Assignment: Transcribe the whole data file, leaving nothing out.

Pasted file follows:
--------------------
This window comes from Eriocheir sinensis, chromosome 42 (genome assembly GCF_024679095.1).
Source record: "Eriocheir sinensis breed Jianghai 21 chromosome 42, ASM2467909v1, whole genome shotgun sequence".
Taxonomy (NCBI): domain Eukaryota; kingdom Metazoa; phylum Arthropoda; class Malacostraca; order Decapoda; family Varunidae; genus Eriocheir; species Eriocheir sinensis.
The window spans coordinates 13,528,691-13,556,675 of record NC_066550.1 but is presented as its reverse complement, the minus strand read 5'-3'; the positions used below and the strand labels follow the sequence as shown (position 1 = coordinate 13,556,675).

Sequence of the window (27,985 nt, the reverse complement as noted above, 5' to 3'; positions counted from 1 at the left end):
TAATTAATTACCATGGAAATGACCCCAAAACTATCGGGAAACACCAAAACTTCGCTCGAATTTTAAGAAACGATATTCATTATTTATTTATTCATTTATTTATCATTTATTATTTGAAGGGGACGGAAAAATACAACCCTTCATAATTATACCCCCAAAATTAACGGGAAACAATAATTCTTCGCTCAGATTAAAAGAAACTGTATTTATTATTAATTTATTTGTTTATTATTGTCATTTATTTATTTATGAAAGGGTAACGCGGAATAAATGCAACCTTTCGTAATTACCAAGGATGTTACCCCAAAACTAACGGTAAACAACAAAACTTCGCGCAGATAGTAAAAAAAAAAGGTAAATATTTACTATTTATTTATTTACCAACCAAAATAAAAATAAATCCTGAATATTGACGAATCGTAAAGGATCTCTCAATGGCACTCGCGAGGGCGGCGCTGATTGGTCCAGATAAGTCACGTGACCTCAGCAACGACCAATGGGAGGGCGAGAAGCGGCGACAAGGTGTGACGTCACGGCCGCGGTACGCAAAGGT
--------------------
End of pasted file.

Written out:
This window comes from Eriocheir sinensis, chromosome 42 (genome assembly GCF_024679095.1).
Source record: "Eriocheir sinensis breed Jianghai 21 chromosome 42, ASM2467909v1, whole genome shotgun sequence".
Taxonomy (NCBI): domain Eukaryota; kingdom Metazoa; phylum Arthropoda; class Malacostraca; order Decapoda; family Varunidae; genus Eriocheir; species Eriocheir sinensis.
The window spans coordinates 13,528,691-13,556,675 of record NC_066550.1 but is presented as its reverse complement, the minus strand read 5'-3'; the positions used below and the strand labels follow the sequence as shown (position 1 = coordinate 13,556,675).

Sequence of the window (27,985 nt, the reverse complement as noted above, 5' to 3'; positions counted from 1 at the left end):
TAATTAATTACCATGGAAATGACCCCAAAACTATCGGGAAACACCAAAACTTCGCTCGAATTTTAAGAAACGATATTCATTATTTATTTATTCATTTATTTATCATTTATTATTTGAAGGGGACGGAAAAATACAACCCTTCATAATTATACCCCCAAAATTAACGGGAAACAATAATTCTTCGCTCAGATTAAAAGAAACTGTATTTATTATTAATTTATTTGTTTATTATTGTCATTTATTTATTTATGAAAGGGTAACGCGGAATAAATGCAACCTTTCGTAATTACCAAGGATGTTACCCCAAAACTAACGGTAAACAACAAAACTTCGCGCAGATAGTAAAAAAAAAAGGTAAATATTTACTATTTATTTATTTACCAACCAAAATAAAAATAAATCCTGAATATTGACGAATCGTAAAGGATCTCTCAATGGCACTCGCGAGGGCGGCGCTGATTGGTCCAGATAAGTCACGTGACCTCAGCAACGACCAATGGGAGGGCGAGAAGCGGCGACAAGGTGTGACGTCACGGCCGCGGTACGCAAAGGT